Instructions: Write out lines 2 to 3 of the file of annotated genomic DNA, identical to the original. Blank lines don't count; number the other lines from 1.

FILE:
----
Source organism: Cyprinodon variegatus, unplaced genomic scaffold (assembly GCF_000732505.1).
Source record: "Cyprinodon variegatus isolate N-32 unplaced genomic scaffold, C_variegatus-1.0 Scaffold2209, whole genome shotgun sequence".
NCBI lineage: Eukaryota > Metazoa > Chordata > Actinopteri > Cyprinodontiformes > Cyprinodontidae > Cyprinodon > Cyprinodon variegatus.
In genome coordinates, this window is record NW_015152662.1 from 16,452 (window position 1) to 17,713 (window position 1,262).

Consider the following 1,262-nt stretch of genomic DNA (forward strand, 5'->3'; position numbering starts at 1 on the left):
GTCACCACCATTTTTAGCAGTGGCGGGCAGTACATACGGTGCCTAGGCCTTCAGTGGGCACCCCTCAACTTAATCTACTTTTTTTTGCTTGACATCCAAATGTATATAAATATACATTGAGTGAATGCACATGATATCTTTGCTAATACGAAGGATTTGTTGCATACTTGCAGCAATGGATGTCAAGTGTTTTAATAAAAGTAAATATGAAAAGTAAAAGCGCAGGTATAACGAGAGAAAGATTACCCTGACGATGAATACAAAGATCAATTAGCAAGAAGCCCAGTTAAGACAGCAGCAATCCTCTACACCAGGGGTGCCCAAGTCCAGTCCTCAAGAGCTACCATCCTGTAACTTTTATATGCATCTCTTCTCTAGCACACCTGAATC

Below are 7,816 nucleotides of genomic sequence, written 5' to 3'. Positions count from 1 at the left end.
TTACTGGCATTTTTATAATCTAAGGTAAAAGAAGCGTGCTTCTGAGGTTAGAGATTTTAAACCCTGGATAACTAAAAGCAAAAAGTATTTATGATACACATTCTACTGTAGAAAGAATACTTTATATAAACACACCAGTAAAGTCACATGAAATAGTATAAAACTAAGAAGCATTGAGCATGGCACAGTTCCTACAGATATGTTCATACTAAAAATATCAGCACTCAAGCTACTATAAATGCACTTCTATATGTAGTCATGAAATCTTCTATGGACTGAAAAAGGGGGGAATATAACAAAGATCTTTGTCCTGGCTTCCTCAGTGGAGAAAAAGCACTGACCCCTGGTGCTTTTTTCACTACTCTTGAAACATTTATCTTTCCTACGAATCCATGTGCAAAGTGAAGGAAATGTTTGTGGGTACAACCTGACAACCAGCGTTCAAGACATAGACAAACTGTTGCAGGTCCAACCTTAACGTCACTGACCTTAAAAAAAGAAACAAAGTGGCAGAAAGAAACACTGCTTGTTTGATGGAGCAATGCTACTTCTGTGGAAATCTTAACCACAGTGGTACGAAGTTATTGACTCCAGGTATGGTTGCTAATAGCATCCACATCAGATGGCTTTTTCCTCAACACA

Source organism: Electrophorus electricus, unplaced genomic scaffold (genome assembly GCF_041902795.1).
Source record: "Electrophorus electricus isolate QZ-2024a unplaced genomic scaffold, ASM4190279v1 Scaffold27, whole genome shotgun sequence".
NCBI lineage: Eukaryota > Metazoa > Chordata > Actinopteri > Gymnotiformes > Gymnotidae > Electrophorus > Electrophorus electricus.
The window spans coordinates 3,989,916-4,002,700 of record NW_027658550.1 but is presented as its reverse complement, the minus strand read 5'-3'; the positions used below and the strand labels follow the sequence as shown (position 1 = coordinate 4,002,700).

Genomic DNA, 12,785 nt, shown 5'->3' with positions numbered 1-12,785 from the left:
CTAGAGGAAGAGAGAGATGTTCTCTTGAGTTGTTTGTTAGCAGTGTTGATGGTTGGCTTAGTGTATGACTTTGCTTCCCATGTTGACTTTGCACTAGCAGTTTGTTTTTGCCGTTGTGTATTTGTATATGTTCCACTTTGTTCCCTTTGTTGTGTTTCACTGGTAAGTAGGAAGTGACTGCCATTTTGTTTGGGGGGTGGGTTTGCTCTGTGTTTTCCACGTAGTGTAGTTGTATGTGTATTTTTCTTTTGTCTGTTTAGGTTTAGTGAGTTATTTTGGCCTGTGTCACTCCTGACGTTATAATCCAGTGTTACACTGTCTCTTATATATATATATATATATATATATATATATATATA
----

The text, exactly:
Source record: "Cyprinodon variegatus isolate N-32 unplaced genomic scaffold, C_variegatus-1.0 Scaffold2209, whole genome shotgun sequence".
NCBI lineage: Eukaryota > Metazoa > Chordata > Actinopteri > Cyprinodontiformes > Cyprinodontidae > Cyprinodon > Cyprinodon variegatus.